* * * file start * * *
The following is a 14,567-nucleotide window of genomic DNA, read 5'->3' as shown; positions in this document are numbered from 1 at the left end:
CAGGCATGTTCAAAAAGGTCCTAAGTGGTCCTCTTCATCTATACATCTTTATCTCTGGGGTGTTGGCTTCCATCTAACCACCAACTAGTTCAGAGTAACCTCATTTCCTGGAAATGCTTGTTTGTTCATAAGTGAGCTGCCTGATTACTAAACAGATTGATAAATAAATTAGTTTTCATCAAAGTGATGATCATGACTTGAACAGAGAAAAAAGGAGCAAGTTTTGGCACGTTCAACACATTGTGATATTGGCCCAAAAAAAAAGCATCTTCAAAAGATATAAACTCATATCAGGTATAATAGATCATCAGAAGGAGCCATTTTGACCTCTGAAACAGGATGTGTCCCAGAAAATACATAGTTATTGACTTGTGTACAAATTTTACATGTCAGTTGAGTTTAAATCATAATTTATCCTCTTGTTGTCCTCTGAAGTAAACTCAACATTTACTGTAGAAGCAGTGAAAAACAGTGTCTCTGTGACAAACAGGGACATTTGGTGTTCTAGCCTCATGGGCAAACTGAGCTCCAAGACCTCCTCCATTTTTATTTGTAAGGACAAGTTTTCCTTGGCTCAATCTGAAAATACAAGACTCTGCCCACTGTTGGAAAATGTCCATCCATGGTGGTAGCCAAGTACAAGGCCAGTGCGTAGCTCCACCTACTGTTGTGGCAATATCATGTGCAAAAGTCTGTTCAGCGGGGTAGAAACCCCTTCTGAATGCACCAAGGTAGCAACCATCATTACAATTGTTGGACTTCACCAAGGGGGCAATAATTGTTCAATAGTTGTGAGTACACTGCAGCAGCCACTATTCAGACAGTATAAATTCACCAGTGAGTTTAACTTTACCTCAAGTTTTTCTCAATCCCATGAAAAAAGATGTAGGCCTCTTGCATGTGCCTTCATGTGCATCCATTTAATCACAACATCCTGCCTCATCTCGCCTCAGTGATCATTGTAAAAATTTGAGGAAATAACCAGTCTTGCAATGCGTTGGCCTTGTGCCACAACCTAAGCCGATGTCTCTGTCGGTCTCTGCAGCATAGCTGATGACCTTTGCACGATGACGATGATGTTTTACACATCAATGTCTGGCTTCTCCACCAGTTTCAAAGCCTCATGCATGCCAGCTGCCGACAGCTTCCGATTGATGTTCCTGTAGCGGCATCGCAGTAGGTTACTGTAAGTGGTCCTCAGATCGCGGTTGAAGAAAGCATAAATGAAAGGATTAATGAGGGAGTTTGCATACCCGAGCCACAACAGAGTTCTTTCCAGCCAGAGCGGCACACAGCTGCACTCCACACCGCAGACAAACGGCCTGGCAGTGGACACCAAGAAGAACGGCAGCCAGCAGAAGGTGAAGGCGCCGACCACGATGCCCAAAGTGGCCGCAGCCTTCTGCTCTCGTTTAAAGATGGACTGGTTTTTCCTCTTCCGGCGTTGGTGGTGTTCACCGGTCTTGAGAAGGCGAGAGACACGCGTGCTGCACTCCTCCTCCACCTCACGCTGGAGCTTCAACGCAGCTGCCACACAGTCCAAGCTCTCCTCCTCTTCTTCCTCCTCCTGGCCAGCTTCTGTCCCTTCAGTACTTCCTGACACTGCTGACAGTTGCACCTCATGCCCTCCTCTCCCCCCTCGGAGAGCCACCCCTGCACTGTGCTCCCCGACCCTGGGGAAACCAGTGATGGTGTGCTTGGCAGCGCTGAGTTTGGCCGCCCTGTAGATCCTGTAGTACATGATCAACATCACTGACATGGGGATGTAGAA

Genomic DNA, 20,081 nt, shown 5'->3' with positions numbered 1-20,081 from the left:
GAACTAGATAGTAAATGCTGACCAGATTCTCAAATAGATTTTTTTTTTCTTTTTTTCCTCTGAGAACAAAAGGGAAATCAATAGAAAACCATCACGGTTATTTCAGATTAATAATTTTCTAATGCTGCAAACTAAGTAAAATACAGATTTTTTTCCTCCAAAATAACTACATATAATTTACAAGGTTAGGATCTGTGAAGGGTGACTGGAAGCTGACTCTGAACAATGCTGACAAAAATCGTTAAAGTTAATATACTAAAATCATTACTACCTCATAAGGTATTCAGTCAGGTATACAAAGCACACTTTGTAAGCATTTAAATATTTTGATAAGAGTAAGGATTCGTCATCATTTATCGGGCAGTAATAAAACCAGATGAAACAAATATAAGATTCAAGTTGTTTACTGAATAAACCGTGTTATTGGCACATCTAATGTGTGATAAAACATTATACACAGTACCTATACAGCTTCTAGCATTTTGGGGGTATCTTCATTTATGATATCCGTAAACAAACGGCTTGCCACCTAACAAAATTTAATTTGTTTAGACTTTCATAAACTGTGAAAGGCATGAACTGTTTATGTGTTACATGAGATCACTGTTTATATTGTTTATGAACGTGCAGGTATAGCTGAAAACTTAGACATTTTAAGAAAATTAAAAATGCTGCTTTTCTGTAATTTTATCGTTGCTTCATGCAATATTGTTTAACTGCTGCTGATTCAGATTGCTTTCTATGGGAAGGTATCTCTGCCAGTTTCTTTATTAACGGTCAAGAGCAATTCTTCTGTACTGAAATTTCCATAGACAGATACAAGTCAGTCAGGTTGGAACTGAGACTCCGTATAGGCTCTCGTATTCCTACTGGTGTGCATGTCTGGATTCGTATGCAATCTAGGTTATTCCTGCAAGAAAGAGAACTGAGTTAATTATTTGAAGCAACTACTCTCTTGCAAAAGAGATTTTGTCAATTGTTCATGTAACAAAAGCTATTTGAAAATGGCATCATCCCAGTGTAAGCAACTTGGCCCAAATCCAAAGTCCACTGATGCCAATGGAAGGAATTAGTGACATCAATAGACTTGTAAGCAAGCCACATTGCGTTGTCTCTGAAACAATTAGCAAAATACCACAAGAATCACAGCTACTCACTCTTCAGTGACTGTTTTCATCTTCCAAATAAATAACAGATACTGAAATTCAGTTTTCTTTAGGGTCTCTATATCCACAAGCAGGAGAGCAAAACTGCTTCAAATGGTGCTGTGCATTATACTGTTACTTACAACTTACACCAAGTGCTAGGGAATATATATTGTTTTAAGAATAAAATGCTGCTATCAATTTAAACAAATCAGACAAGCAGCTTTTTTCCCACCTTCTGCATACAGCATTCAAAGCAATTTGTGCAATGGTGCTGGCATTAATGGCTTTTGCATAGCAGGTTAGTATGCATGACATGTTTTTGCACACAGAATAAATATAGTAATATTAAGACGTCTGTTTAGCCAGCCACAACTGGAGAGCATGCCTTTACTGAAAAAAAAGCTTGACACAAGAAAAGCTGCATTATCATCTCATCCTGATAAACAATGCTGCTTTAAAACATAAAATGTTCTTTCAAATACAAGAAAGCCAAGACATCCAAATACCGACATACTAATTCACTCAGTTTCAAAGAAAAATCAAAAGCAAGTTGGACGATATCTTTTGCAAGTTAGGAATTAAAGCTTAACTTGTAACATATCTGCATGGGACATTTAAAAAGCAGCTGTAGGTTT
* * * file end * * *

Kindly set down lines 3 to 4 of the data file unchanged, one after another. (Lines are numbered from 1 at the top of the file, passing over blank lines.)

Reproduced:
Genomic DNA, 20,081 nt, shown 5'->3' with positions numbered 1-20,081 from the left:
GAACTAGATAGTAAATGCTGACCAGATTCTCAAATAGATTTTTTTTTTCTTTTTTTCCTCTGAGAACAAAAGGGAAATCAATAGAAAACCATCACGGTTATTTCAGATTAATAATTTTCTAATGCTGCAAACTAAGTAAAATACAGATTTTTTTCCTCCAAAATAACTACATATAATTTACAAGGTTAGGATCTGTGAAGGGTGACTGGAAGCTGACTCTGAACAATGCTGACAAAAATCGTTAAAGTTAATATACTAAAATCATTACTACCTCATAAGGTATTCAGTCAGGTATACAAAGCACACTTTGTAAGCATTTAAATATTTTGATAAGAGTAAGGATTCGTCATCATTTATCGGGCAGTAATAAAACCAGATGAAACAAATATAAGATTCAAGTTGTTTACTGAATAAACCGTGTTATTGGCACATCTAATGTGTGATAAAACATTATACACAGTACCTATACAGCTTCTAGCATTTTGGGGGTATCTTCATTTATGATATCCGTAAACAAACGGCTTGCCACCTAACAAAATTTAATTTGTTTAGACTTTCATAAACTGTGAAAGGCATGAACTGTTTATGTGTTACATGAGATCACTGTTTATATTGTTTATGAACGTGCAGGTATAGCTGAAAACTTAGACATTTTAAGAAAATTAAAAATGCTGCTTTTCTGTAATTTTATCGTTGCTTCATGCAATATTGTTTAACTGCTGCTGATTCAGATTGCTTTCTATGGGAAGGTATCTCTGCCAGTTTCTTTATTAACGGTCAAGAGCAATTCTTCTGTACTGAAATTTCCATAGACAGATACAAGTCAGTCAGGTTGGAACTGAGACTCCGTATAGGCTCTCGTATTCCTACTGGTGTGCATGTCTGGATTCGTATGCAATCTAGGTTATTCCTGCAAGAAAGAGAACTGAGTTAATTATTTGAAGCAACTACTCTCTTGCAAAAGAGATTTTGTCAATTGTTCATGTAACAAAAGCTATTTGAAAATGGCATCATCCCAGTGTAAGCAACTTGGCCCAAATCCAAAGTCCACTGATGCCAATGGAAGGAATTAGTGACATCAATAGACTTGTAAGCAAGCCACATTGCGTTGTCTCTGAAACAATTAGCAAAATACCACAAGAATCACAGCTACTCACTCTTCAGTGACTGTTTTCATCTTCCAAATAAATAACAGATACTGAAATTCAGTTTTCTTTAGGGTCTCTATATCCACAAGCAGGAGAGCAAAACTGCTTCAAATGGTGCTGTGCATTATACTGTTACTTACAACTTACACCAAGTGCTAGGGAATATATATTGTTTTAAGAATAAAATGCTGCTATCAATTTAAACAAATCAGACAAGCAGCTTTTTTCCCACCTTCTGCATACAGCATTCAAAGCAATTTGTGCAATGGTGCTGGCATTAATGGCTTTTGCATAGCAGGTTAGTATGCATGACATGTTTTTGCACACAGAATAAATATAGTAATATTAAGACGTCTGTTTAGCCAGCCACAACTGGAGAGCATGCCTTTACTGAAAAAAAAGCTTGACACAAGAAAAGCTGCATTATCATCTCATCCTGATAAACAATGCTGCTTTAAAACATAAAATGTTCTTTCAAATACAAGAAAGCCAAGACATCCAAATACCGACATACTAATTCACTCAGTTTCAAAGAAAAATCAAAAGCAAGTTGGACGATATCTTTTGCAAGTTAGGAATTAAAGCTTAACTTGTAACATATCTGCATGGGACATTTAAAAAGCAGCTGTAGGTTT